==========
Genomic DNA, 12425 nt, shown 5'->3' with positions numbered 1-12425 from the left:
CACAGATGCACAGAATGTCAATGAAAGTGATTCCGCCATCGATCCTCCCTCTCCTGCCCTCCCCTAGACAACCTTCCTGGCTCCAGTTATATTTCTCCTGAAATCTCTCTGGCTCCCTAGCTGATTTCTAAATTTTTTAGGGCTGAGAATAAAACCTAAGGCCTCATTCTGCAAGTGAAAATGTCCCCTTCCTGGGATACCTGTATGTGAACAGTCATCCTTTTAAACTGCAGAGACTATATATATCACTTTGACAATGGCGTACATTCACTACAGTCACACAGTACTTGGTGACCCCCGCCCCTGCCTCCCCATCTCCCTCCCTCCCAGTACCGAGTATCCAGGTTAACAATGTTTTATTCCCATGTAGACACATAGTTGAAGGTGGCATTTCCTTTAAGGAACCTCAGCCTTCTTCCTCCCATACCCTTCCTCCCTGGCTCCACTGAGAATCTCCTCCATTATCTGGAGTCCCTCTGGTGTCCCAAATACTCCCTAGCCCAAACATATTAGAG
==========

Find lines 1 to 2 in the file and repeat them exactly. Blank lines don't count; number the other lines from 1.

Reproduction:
Genomic DNA, 12425 nt, shown 5'->3' with positions numbered 1-12425 from the left:
CACAGATGCACAGAATGTCAATGAAAGTGATTCCGCCATCGATCCTCCCTCTCCTGCCCTCCCCTAGACAACCTTCCTGGCTCCAGTTATATTTCTCCTGAAATCTCTCTGGCTCCCTAGCTGATTTCTAAATTTTTTAGGGCTGAGAATAAAACCTAAGGCCTCATTCTGCAAGTGAAAATGTCCCCTTCCTGGGATACCTGTATGTGAACAGTCATCCTTTTAAACTGCAGAGACTATATATATCACTTTGACAATGGCGTACATTCACTACAGTCACACAGTACTTGGTGACCCCCGCCCCTGCCTCCCCATCTCCCTCCCTCCCAGTACCGAGTATCCAGGTTAACAATGTTTTATTCCCATGTAGACACATAGTTGAAGGTGGCATTTCCTTTAAGGAACCTCAGCCTTCTTCCTCCCATACCCTTCCTCCCTGGCTCCACTGAGAATCTCCTCCATTATCTGGAGTCCCTCTGGTGTCCCAAATACTCCCTAGCCCAAACATATTAGAG